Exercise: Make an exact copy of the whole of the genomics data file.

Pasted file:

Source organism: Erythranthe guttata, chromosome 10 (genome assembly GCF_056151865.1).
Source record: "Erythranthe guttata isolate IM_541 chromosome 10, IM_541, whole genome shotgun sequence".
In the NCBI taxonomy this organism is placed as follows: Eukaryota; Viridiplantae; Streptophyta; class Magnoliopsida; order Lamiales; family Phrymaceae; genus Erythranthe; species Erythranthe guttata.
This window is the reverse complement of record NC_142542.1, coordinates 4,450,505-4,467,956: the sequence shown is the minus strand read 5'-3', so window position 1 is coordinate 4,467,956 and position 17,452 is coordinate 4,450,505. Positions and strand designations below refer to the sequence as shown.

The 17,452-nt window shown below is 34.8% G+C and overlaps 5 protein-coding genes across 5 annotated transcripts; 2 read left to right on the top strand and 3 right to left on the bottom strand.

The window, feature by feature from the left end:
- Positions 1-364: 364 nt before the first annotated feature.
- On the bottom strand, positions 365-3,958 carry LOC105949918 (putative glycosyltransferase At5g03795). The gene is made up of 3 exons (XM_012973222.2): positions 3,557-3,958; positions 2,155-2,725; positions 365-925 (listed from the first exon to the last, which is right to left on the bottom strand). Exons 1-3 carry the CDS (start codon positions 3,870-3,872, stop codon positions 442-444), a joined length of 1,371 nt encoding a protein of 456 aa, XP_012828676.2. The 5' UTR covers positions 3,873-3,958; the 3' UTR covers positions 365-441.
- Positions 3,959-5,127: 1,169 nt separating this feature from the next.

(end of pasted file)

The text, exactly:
Source organism: Erythranthe guttata, chromosome 10 (genome assembly GCF_056151865.1).
Source record: "Erythranthe guttata isolate IM_541 chromosome 10, IM_541, whole genome shotgun sequence".
In the NCBI taxonomy this organism is placed as follows: Eukaryota; Viridiplantae; Streptophyta; class Magnoliopsida; order Lamiales; family Phrymaceae; genus Erythranthe; species Erythranthe guttata.
This window is the reverse complement of record NC_142542.1, coordinates 4,450,505-4,467,956: the sequence shown is the minus strand read 5'-3', so window position 1 is coordinate 4,467,956 and position 17,452 is coordinate 4,450,505. Positions and strand designations below refer to the sequence as shown.

The 17,452-nt window shown below is 34.8% G+C and overlaps 5 protein-coding genes across 5 annotated transcripts; 2 read left to right on the top strand and 3 right to left on the bottom strand.

The window, feature by feature from the left end:
- Positions 1-364: 364 nt before the first annotated feature.
- On the bottom strand, positions 365-3,958 carry LOC105949918 (putative glycosyltransferase At5g03795). The gene is made up of 3 exons (XM_012973222.2): positions 3,557-3,958; positions 2,155-2,725; positions 365-925 (listed from the first exon to the last, which is right to left on the bottom strand). Exons 1-3 carry the CDS (start codon positions 3,870-3,872, stop codon positions 442-444), a joined length of 1,371 nt encoding a protein of 456 aa, XP_012828676.2. The 5' UTR covers positions 3,873-3,958; the 3' UTR covers positions 365-441.
- Positions 3,959-5,127: 1,169 nt separating this feature from the next.